Mary Welsh

Convict woman, transported per Mariner (2) (1825) who was incarcerated on a number of occasions in the Parramatta Female Factory.

There were two convict women recorded with the same name on the Mariner (2) (1825). Further research is needed to differentiate between the two and identify the correct “Mary Welsh / Walsh.”

(1) Mary Walsh, an 18-year-old sews washer from Dublin who was transported for stealing muslin.

(2) Mary Walsh, a 26-year-old house maid from Queens Co. sentenced at Clonmel Tipperary Co. for stealing cotton.


  • Alternate: Mary Walsh [Source: Irish Convicts to NSW]
  • Alternate: Mary Welch [see: Police Reports]

Police Reports

MARY WELCH, prisoner of the crown, having absconded from the service she had been assigned to, since Sunday last, and found this morning by the constables under the authority of a search warrant, in the house of a tradesman in Pitt-street, was ordered to the 2d class of prisoners at the Factory, and the tradesman to be summoned to answer for having harboured her, in violation of the Act of Council No. 3

See Original: “POLICE REPORT,” Sydney Gazette and New South Wales Advertiser (NSW: 1803 – 1842), Thursday 29 December 1825, p.3

♣     ♣     ♣

MARY WELSH, per Mariner, a prison for seven years, government servant to Mrs. Wylde, was found guilty of leaving her service, without permission, and of peremtorily [sic] refusing to return. She stated that she had no fault to find but had taken a dislike to the place which caused her to leave it. Ordered for one month to the third class at the Factory, and to be returned to service.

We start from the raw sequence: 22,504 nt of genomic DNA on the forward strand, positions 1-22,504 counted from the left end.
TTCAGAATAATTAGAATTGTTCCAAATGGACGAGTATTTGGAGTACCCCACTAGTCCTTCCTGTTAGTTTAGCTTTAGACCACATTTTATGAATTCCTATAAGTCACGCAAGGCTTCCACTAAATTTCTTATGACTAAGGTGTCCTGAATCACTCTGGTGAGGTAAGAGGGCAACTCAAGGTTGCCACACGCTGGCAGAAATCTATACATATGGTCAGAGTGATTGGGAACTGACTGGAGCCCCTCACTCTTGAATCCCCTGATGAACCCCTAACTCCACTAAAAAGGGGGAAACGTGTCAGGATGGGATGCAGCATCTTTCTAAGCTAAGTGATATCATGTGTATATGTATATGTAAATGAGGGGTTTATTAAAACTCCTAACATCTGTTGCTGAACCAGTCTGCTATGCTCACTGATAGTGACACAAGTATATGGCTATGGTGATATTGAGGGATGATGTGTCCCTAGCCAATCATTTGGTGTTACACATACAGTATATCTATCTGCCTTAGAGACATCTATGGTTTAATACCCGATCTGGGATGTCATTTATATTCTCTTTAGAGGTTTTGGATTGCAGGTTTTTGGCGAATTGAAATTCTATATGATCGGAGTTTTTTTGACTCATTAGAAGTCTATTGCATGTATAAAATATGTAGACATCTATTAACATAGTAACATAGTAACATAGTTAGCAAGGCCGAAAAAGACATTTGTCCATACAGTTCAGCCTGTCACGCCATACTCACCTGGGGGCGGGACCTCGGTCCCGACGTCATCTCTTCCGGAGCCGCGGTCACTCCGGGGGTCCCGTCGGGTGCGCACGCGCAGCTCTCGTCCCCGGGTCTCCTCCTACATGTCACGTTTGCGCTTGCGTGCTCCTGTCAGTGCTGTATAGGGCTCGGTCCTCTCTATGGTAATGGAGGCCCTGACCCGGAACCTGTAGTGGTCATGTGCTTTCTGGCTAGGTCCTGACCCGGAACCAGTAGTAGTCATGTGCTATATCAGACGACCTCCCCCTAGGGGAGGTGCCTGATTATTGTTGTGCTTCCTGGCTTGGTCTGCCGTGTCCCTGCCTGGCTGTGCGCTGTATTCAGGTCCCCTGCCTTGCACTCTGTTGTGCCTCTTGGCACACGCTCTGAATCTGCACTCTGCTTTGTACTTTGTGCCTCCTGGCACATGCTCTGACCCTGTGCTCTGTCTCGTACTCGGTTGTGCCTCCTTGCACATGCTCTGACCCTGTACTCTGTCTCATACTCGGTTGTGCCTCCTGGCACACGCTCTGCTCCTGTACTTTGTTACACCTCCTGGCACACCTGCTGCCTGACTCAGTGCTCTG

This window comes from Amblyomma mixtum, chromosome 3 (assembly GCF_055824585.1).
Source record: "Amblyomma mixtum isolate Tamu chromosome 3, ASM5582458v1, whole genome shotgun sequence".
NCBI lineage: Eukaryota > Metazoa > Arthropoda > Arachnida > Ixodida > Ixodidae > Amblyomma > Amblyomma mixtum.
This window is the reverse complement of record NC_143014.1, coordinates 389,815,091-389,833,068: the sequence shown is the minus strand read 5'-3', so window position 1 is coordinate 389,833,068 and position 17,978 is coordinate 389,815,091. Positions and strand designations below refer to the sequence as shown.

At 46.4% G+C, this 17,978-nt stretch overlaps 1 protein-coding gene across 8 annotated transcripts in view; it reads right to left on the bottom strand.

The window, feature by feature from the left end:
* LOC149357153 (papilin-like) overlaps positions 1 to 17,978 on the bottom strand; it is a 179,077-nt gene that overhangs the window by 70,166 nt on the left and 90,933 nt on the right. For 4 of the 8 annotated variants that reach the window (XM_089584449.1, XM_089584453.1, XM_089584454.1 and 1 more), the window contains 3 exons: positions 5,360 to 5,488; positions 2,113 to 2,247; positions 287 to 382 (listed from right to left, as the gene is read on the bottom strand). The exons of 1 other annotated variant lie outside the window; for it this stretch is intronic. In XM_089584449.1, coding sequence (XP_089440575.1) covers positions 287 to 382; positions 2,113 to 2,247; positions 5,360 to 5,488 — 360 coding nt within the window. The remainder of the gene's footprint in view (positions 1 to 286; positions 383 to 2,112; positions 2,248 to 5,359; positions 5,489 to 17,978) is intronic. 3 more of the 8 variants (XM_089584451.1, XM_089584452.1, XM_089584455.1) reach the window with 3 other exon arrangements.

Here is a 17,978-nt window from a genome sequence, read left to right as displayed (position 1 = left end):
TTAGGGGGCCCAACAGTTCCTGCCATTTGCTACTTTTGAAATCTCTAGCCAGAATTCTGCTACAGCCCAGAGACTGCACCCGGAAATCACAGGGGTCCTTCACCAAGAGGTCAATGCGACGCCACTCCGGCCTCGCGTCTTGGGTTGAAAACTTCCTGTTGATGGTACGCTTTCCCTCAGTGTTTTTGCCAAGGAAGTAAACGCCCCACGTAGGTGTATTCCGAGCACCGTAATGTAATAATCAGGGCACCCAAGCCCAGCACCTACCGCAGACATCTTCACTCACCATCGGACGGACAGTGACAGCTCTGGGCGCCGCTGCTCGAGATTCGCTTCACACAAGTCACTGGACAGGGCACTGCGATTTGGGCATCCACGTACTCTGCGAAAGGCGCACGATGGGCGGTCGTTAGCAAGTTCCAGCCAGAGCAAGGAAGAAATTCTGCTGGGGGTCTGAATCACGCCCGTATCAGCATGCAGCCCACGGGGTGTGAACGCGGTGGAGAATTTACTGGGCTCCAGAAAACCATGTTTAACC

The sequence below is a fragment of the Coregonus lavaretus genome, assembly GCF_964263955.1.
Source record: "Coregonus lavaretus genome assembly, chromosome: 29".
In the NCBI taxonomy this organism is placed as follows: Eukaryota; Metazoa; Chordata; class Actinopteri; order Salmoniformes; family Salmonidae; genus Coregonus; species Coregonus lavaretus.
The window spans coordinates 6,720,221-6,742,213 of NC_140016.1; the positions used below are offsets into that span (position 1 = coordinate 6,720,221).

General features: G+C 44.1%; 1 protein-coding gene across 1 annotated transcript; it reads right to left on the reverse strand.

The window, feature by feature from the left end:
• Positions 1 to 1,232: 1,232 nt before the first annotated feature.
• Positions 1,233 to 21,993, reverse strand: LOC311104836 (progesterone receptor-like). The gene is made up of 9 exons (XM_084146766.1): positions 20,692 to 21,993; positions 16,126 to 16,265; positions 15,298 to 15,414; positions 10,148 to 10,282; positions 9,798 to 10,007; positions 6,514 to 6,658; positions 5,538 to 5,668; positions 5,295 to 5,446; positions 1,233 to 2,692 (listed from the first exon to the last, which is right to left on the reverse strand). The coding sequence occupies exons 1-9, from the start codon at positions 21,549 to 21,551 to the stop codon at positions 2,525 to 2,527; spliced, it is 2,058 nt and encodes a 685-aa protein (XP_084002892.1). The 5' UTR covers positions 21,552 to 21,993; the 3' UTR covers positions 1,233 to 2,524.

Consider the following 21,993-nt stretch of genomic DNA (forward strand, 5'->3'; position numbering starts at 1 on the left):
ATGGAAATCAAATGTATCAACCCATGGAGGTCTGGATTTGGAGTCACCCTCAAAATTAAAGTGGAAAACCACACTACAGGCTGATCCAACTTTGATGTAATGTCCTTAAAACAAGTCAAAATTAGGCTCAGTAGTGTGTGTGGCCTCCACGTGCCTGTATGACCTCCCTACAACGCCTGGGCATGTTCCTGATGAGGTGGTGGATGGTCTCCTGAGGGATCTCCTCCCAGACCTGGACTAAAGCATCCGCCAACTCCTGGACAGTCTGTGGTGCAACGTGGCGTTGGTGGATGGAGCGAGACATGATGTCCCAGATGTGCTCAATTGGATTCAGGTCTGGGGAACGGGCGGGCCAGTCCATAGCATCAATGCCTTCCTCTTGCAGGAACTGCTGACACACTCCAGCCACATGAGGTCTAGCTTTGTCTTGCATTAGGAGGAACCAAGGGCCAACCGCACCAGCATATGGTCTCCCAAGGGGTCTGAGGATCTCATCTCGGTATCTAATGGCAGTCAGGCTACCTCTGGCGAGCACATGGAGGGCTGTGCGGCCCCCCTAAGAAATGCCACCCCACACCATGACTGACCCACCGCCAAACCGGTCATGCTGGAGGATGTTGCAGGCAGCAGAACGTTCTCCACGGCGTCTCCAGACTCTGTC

See Original: “POLICE INCIDENTS,” The Australian (Sydney, NSW: 1824 – 1848), Wednesday 26 July 1826, p.4

♣     ♣     ♣

MARY WELCH, Government servant to Mrs. WYLDE, was brought forward on Tuesday last upon returning home after a month’s seclusion in the Factory, for behaving in a riotous and improper manner, and being highly elevated from drinking. — The forlorn maid was sentenced to another seclusion of two months among the third class of Factory ladies.

THOMAS GROVER, the Government servant of Mrs. WYLDE, being ordered by his mistress to go to the Factory and bring home MARY WELCH, was charged with not only allowing MARY WELCH to get drunk,  but also himself — thus inducing insolence, and riotous behaviour  — sentenced 14 days to the treadmill.

See Original:POLICE INCIDENTS,” The Australian (Sydney, NSW: 1824 – 1848), Saturday 26 August 1826, p.3


  • Peter Mayberry, Irish Convicts to New South Wales, 1788-1849, accessed online 25 February 2017
  • Trove


# Convict

# Ship: Mariner (2) (1825)

# Repeat Offender

# Year: 1825

# Year: 1826